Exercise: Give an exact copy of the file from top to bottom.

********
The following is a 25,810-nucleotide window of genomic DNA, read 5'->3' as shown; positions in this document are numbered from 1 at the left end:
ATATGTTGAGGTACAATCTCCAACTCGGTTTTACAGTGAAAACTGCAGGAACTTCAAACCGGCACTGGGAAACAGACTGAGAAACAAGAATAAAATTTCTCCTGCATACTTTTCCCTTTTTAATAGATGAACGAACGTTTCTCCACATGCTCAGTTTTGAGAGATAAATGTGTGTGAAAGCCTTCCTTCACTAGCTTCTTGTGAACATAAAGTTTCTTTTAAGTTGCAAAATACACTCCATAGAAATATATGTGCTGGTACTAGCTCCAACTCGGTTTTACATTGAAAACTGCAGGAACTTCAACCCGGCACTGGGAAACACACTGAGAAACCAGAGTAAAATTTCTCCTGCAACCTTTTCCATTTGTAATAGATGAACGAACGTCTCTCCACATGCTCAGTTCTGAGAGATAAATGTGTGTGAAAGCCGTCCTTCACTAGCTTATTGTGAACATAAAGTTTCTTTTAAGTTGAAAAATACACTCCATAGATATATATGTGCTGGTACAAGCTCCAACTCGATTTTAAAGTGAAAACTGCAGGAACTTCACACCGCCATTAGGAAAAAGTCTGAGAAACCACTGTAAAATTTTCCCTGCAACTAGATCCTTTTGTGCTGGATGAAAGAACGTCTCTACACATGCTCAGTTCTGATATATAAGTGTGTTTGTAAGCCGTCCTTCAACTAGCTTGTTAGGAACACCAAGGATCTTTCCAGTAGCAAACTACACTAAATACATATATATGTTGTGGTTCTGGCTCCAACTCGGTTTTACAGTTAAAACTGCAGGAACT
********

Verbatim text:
The following is a 25,810-nucleotide window of genomic DNA, read 5'->3' as shown; positions in this document are numbered from 1 at the left end:
ATATGTTGAGGTACAATCTCCAACTCGGTTTTACAGTGAAAACTGCAGGAACTTCAAACCGGCACTGGGAAACAGACTGAGAAACAAGAATAAAATTTCTCCTGCATACTTTTCCCTTTTTAATAGATGAACGAACGTTTCTCCACATGCTCAGTTTTGAGAGATAAATGTGTGTGAAAGCCTTCCTTCACTAGCTTCTTGTGAACATAAAGTTTCTTTTAAGTTGCAAAATACACTCCATAGAAATATATGTGCTGGTACTAGCTCCAACTCGGTTTTACATTGAAAACTGCAGGAACTTCAACCCGGCACTGGGAAACACACTGAGAAACCAGAGTAAAATTTCTCCTGCAACCTTTTCCATTTGTAATAGATGAACGAACGTCTCTCCACATGCTCAGTTCTGAGAGATAAATGTGTGTGAAAGCCGTCCTTCACTAGCTTATTGTGAACATAAAGTTTCTTTTAAGTTGAAAAATACACTCCATAGATATATATGTGCTGGTACAAGCTCCAACTCGATTTTAAAGTGAAAACTGCAGGAACTTCACACCGCCATTAGGAAAAAGTCTGAGAAACCACTGTAAAATTTTCCCTGCAACTAGATCCTTTTGTGCTGGATGAAAGAACGTCTCTACACATGCTCAGTTCTGATATATAAGTGTGTTTGTAAGCCGTCCTTCAACTAGCTTGTTAGGAACACCAAGGATCTTTCCAGTAGCAAACTACACTAAATACATATATATGTTGTGGTTCTGGCTCCAACTCGGTTTTACAGTTAAAACTGCAGGAACT